Yesterday afternoon, I attended a discussion on the future of the National Science Foundation and how the mathematical sciences fit in. We heard from Karen Marrongelle, head of NSF’s Directorate for Education & Human Resources (EHR), and Tie Luo, acting deputy head of NSF’s Directorate for Mathematical & Physical Sciences (MPS). Karen Saxe, AMS Director of Government Relations, moderated the conversation.
To start, Luo and Marrongelle discussed the big picture of the NSF’s current work. Both of them spoke highly of the new NSF director, Sethuraman Panchanathan, who took the helm in June 2020 after unanimous Senate confirmation. “He’s strongly committed to inclusivity and innovative research,” Marrongelle said. “He’s an amazing thinker, a visionary.” Luo emphasized Panchanathan’s “energy and belief that there’s a talent in everyone.”
One exciting prospect for the NSF comes from this year’s National Defense Authorization Act, which became law after Congress overrode President Trump’s veto. The act authorizes (but does not appropriate) $4.8 billion over five years for NSF programs to support basic and applied research in artificial intelligence. The NSF hopes to fund AI institutes across the country (an early example is the AI Institute for Student-AI Teaming at the University of Colorado Boulder). Luo said that MPS is engaged in “AI for science”—developing AI tools that can solve scientific problems—as well as “science for AI”—digging into the math behind deep learning and related technologies.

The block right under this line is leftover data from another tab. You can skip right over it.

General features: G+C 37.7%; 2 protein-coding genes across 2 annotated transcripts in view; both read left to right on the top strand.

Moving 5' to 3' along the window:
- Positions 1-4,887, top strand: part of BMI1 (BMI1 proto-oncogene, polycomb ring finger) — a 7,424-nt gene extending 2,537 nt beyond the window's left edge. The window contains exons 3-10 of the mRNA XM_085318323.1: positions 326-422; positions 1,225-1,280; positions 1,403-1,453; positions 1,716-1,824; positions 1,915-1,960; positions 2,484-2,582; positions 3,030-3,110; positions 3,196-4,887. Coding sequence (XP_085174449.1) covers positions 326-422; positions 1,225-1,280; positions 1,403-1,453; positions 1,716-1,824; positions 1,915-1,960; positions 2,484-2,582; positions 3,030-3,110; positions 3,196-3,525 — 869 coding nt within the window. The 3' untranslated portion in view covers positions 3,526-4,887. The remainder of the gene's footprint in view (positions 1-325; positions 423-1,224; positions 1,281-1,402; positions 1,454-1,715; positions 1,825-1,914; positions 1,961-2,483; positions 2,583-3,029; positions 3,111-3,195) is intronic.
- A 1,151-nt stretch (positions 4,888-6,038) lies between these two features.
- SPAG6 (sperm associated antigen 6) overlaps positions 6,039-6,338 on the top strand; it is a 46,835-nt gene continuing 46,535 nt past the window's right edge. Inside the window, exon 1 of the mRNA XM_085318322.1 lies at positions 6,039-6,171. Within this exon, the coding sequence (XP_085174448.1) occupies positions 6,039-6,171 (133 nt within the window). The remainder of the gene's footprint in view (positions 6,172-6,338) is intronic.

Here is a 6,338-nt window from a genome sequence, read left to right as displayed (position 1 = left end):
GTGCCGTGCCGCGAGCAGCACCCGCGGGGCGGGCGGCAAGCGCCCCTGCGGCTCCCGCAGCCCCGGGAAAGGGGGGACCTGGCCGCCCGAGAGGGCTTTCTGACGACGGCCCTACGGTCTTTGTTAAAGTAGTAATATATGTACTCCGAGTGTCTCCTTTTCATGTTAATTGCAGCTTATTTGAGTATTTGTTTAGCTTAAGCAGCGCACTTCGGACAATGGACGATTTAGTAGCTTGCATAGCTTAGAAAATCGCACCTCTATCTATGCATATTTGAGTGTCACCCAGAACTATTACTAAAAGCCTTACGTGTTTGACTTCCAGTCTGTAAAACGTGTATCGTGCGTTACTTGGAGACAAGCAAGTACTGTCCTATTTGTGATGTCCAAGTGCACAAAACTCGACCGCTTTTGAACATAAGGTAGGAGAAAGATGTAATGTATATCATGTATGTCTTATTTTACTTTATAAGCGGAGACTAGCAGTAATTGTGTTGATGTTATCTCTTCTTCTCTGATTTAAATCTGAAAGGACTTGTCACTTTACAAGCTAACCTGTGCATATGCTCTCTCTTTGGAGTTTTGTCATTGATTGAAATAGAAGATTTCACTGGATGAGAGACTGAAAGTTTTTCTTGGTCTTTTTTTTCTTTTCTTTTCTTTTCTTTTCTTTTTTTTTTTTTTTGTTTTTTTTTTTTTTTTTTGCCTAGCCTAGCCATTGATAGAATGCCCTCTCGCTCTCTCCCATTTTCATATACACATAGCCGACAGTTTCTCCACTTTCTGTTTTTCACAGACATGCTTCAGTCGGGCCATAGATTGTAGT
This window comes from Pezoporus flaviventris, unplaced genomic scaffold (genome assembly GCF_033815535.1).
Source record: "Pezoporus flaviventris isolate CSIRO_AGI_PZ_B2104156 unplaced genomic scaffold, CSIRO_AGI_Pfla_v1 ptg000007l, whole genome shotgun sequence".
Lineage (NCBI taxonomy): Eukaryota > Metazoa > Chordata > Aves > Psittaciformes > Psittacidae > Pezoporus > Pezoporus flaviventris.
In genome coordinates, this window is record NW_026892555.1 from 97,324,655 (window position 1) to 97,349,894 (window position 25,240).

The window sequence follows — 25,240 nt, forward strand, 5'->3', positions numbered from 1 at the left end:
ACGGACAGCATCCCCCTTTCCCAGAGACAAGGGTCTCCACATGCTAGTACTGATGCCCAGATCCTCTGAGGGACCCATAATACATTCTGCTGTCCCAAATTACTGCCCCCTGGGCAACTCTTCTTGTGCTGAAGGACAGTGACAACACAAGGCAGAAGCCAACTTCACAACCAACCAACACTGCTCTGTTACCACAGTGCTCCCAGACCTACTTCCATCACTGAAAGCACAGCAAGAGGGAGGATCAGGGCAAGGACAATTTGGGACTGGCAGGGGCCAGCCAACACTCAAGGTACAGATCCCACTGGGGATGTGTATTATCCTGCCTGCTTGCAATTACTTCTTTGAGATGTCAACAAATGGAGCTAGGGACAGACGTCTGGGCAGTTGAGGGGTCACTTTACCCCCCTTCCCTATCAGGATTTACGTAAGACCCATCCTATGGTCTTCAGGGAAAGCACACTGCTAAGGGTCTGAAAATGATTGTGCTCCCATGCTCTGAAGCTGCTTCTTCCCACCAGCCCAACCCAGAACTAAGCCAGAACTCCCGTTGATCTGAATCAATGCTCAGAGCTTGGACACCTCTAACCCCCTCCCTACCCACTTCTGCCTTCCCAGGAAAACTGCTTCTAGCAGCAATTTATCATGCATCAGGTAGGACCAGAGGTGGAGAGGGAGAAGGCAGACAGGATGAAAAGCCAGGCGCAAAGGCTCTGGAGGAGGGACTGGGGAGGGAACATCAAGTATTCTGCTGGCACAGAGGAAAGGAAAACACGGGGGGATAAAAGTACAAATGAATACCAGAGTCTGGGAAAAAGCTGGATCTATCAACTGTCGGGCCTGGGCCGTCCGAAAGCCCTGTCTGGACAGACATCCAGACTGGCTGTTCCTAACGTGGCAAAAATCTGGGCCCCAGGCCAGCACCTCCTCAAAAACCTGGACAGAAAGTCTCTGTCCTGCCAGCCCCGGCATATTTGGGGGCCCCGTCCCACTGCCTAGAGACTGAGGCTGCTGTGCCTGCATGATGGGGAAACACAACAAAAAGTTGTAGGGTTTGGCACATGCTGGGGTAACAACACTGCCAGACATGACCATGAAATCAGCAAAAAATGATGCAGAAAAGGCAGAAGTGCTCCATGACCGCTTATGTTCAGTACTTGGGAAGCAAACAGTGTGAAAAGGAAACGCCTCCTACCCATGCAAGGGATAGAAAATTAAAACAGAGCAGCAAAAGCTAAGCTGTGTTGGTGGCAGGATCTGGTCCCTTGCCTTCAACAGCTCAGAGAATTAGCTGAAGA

From there, the conversation moved on to education, especially the NSF’s role in diversity, equity, and inclusion efforts in the mathematical community. Among the programs that Marrongelle and Luo mentioned was the Graduate Research Fellowship Program, which actively seeks to award funding to individuals that reflect the country’s diversity in gender, ethnicity, and type of educational institution. They both acknowledged that DEI efforts still have a long way to go in the mathematical sciences. Of the 935 US citizens who earned math or statistics PhDs in 2017-18, six were American Indian or Alaska Native, 81 were Asian, 27 were Black or African American, 34 were Hispanic or Latino, and two were Native Hawaiian or Other Pacific Islander.
Saxe also asked about the impact of the coronavirus pandemic on the NSF’s work. The CARES Act gave the NSF $75 million to distribute through its RAPID grant mechanism. These grants have funded research on COVID-19 treatment and vaccines, the pandemic’s effects on STEM faculty and students, risk communication on social media, and more. Still, making advances in other areas is an uphill struggle as the pandemic has thrown a wrench in the career trajectories of mathematicians at all levels.
The discussion concluded with a look forward to the new Congress. Marrongelle emphasized that the NSF has enjoyed bipartisan support through many presidential administrations. Frequent meetings between congressional staff and NSF representatives, she said, help Congress understand the priorities of the NSF. Ultimately, the heart of the NSF is basic research and innovation, which seems poised to flourish in the coming years.